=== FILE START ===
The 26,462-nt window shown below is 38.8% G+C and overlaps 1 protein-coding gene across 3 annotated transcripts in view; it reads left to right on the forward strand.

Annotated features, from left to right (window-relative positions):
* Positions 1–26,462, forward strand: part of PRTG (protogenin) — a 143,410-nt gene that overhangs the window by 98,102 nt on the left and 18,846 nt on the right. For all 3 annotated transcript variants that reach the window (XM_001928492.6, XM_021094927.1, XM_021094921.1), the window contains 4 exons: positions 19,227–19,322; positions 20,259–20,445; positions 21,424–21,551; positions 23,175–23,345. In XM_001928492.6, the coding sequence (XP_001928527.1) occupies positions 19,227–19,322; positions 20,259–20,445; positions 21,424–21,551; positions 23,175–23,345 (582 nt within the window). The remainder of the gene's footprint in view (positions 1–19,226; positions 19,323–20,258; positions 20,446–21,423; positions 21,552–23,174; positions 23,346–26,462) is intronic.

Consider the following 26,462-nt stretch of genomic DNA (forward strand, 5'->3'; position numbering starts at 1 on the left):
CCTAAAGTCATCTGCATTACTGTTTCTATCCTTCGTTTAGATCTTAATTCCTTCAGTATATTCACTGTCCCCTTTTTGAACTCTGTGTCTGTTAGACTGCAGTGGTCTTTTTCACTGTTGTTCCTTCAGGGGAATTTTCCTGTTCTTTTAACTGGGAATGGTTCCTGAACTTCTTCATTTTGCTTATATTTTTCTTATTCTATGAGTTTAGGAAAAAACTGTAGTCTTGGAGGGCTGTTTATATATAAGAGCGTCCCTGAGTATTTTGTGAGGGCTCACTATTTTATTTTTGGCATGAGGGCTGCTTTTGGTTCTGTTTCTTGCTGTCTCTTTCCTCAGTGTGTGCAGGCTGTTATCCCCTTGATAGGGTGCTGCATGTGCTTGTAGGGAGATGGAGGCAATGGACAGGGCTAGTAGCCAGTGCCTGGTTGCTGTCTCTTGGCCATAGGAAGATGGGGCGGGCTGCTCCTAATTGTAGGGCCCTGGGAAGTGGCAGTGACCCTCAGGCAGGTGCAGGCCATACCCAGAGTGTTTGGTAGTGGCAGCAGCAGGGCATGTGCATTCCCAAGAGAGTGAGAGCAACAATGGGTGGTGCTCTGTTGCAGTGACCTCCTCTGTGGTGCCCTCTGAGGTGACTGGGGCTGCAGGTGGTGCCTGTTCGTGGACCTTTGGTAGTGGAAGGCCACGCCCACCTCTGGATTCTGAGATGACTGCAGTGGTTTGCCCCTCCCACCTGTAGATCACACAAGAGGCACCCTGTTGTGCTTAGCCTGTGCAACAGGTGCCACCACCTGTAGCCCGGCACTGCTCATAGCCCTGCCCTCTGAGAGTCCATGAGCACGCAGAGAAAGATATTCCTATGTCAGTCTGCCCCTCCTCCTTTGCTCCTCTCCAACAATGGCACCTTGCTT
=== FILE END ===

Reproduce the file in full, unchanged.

The 26,462-nt window shown below is 38.8% G+C and overlaps 1 protein-coding gene across 3 annotated transcripts in view; it reads left to right on the forward strand.

Annotated features, from left to right (window-relative positions):
* Positions 1–26,462, forward strand: part of PRTG (protogenin) — a 143,410-nt gene that overhangs the window by 98,102 nt on the left and 18,846 nt on the right. For all 3 annotated transcript variants that reach the window (XM_001928492.6, XM_021094927.1, XM_021094921.1), the window contains 4 exons: positions 19,227–19,322; positions 20,259–20,445; positions 21,424–21,551; positions 23,175–23,345. In XM_001928492.6, the coding sequence (XP_001928527.1) occupies positions 19,227–19,322; positions 20,259–20,445; positions 21,424–21,551; positions 23,175–23,345 (582 nt within the window). The remainder of the gene's footprint in view (positions 1–19,226; positions 19,323–20,258; positions 20,446–21,423; positions 21,552–23,174; positions 23,346–26,462) is intronic.

Consider the following 26,462-nt stretch of genomic DNA (forward strand, 5'->3'; position numbering starts at 1 on the left):
CCTAAAGTCATCTGCATTACTGTTTCTATCCTTCGTTTAGATCTTAATTCCTTCAGTATATTCACTGTCCCCTTTTTGAACTCTGTGTCTGTTAGACTGCAGTGGTCTTTTTCACTGTTGTTCCTTCAGGGGAATTTTCCTGTTCTTTTAACTGGGAATGGTTCCTGAACTTCTTCATTTTGCTTATATTTTTCTTATTCTATGAGTTTAGGAAAAAACTGTAGTCTTGGAGGGCTGTTTATATATAAGAGCGTCCCTGAGTATTTTGTGAGGGCTCACTATTTTATTTTTGGCATGAGGGCTGCTTTTGGTTCTGTTTCTTGCTGTCTCTTTCCTCAGTGTGTGCAGGCTGTTATCCCCTTGATAGGGTGCTGCATGTGCTTGTAGGGAGATGGAGGCAATGGACAGGGCTAGTAGCCAGTGCCTGGTTGCTGTCTCTTGGCCATAGGAAGATGGGGCGGGCTGCTCCTAATTGTAGGGCCCTGGGAAGTGGCAGTGACCCTCAGGCAGGTGCAGGCCATACCCAGAGTGTTTGGTAGTGGCAGCAGCAGGGCATGTGCATTCCCAAGAGAGTGAGAGCAACAATGGGTGGTGCTCTGTTGCAGTGACCTCCTCTGTGGTGCCCTCTGAGGTGACTGGGGCTGCAGGTGGTGCCTGTTCGTGGACCTTTGGTAGTGGAAGGCCACGCCCACCTCTGGATTCTGAGATGACTGCAGTGGTTTGCCCCTCCCACCTGTAGATCACACAAGAGGCACCCTGTTGTGCTTAGCCTGTGCAACAGGTGCCACCACCTGTAGCCCGGCACTGCTCATAGCCCTGCCCTCTGAGAGTCCATGAGCACGCAGAGAAAGATATTCCTATGTCAGTCTGCCCCTCCTCCTTTGCTCCTCTCCAACAATGGCACCTTGCTT